312 pictures.

That's the sum of my son's life in photos.

I know because I counted every single one, days after he died.

11 years ago today, I looked like this:

It's okay. You can totally laugh and call me a beached whale. I still twitch when I see that picture. I mean, really, how sexy can one gal get?

Less than 24 hours later came this photo:

Shale didn't yet have casts on his clubbed feet and I remember being horrified by the tubes and his crooked little feet. I didn't want to touch him. I was scared he'd break even further. I was stuck in this odd limbo of grief for not having a perfect baby and the horror of not knowing what to do with a broken one.

Then came the big button incident of '01.

My lovely child couldn't control his tongue and it kept falling back and blocking off his airway. Any time he was flat on his back or upright he'd choke on it. So the all knowing doctors stitched it to his lower inside lip in the hopes he'd be able to finally get off his stomach.

Three weeks later, he did.

Only to go back flat on his back again.

One lesson I quickly learned in the early moments of Shale's life is just when you think things can't get worse, they can.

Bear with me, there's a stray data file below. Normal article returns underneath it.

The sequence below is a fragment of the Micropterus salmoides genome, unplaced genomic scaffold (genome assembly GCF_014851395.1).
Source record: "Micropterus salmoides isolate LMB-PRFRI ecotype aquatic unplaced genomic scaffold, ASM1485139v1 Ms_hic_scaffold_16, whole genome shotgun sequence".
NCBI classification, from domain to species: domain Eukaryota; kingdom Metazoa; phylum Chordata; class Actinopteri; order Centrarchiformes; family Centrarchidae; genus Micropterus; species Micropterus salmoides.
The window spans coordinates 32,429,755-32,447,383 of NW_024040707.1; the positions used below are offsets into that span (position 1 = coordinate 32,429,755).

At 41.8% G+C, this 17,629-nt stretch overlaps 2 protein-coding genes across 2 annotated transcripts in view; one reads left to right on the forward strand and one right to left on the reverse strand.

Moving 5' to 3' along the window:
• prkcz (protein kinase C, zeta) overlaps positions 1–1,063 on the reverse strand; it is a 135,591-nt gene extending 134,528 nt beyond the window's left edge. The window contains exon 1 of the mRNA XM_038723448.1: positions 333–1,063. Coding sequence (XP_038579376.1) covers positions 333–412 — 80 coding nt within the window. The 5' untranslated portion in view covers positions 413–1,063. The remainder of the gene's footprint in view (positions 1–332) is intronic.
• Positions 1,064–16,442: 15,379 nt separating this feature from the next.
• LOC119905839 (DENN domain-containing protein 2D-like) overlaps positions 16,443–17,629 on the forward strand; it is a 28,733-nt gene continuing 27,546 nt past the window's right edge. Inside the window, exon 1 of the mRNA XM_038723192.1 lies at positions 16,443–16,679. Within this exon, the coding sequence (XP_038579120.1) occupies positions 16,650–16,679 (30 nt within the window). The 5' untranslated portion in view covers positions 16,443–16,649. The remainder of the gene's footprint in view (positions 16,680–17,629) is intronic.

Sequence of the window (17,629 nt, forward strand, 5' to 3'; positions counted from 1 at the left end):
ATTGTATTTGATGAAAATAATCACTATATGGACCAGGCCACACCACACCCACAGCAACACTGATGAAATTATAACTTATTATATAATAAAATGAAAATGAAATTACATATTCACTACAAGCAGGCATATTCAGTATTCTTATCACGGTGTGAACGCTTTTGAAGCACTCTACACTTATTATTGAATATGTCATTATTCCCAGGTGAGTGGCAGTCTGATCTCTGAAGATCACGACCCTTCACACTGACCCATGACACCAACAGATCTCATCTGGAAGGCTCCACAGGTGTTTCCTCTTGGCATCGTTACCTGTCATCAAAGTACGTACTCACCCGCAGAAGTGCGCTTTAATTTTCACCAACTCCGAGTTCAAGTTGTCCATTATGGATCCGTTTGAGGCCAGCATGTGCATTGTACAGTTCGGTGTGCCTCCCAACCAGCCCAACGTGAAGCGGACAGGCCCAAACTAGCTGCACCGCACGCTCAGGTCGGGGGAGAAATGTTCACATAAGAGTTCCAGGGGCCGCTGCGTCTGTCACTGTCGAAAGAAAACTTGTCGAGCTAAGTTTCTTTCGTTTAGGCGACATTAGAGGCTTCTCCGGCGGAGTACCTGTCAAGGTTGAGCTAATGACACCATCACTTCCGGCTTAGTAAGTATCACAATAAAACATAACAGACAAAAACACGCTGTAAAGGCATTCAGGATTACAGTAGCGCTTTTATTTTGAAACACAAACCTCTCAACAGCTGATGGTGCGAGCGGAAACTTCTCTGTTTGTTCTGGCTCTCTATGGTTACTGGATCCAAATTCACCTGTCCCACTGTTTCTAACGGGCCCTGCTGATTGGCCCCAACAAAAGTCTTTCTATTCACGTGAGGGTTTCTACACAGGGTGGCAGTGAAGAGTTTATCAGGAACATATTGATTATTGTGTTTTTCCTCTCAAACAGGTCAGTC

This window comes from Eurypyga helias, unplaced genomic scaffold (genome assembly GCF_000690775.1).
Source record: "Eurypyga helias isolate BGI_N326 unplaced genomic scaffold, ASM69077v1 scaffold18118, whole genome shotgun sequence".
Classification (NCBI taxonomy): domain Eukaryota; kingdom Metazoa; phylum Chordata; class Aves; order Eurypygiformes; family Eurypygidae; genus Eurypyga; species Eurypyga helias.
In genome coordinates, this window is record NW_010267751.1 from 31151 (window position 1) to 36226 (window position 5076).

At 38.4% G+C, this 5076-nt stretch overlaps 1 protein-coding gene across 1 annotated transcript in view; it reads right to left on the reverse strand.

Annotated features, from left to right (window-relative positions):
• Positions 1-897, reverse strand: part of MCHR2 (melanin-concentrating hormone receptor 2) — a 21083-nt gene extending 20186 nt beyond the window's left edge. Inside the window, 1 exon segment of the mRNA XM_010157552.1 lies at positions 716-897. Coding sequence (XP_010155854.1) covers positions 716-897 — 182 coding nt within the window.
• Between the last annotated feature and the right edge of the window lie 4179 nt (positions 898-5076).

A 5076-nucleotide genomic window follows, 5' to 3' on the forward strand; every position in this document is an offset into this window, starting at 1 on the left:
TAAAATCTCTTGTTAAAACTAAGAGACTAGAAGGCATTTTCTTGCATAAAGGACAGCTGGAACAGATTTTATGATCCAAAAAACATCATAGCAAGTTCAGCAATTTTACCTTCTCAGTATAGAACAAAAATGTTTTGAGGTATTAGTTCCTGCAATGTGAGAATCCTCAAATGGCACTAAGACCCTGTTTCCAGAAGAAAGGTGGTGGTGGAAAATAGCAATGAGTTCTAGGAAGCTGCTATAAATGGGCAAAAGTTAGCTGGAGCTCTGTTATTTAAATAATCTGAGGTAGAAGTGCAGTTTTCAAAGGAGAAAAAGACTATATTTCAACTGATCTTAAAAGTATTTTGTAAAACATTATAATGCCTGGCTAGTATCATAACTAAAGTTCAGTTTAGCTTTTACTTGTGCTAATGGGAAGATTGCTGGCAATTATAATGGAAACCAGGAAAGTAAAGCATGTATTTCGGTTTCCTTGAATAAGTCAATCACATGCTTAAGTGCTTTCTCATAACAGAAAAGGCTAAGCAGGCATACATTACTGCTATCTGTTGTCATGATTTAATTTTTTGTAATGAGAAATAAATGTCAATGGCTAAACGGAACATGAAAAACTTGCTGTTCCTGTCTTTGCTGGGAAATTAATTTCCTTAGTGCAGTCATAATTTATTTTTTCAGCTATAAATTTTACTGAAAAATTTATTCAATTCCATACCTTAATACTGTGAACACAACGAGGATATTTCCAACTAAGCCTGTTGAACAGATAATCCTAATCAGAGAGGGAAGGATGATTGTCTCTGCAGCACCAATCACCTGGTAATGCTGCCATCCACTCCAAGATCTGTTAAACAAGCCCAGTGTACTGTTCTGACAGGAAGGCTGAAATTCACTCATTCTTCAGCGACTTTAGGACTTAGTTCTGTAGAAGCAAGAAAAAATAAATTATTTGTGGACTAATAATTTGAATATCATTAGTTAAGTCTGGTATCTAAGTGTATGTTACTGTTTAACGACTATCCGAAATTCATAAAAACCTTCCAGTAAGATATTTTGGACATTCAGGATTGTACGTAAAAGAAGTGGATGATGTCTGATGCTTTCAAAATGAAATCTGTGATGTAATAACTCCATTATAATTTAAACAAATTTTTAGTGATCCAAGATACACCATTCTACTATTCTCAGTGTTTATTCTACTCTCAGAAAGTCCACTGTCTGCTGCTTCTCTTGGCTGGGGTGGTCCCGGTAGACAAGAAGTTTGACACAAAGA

Oh life and your silly little lessons, mocking my naiveté.

There was a lot of tubes and wires, surgeries and casts, transfusions and general hospital chaos filled panic but eventually it all led to this:

Shale finally came home.

His first birthday found me unprepared. I figured I wouldn't make a cake since he couldn't eat it but it didn't seem right to deprive his sugar loving siblings of cakey-goodness, so I bought donuts as a happy compromise. It became our January 4th tradition while he lived.  Of course, while I remembered to buy donuts I completely spaced on birthday candles.

Oh well, beggars can't be choosers and all that.

The days blurred by with doctors appointments, hospitalizations and the haziness of life in general.

He grew hair, learned to sit and give high fives.

He grew. Even past the age they told us he wouldn't.

He learned to walk. He taught us how to live beyond the fringe of normal and see the world with new possibilities. He taught us how to be the people we are today. He loved.

And oh, how he danced.

And then, he didn't.

It's an odd thing to celebrate a birthday of a boy who no longer lives. But I suppose it is no odder than loving a child who is simply a memory.

Time slips by and nothing seems to change just as everything is.

My son is still gone. I still love him. Most don't even know he existed for the years he did.

But today, as the sun shines through the parted clouds and glistens off the snow riddled with footprints, my family will take a moment to recognize how much he gave us and how grateful we are for the moments we had with him.

Happy 11th birthday kid.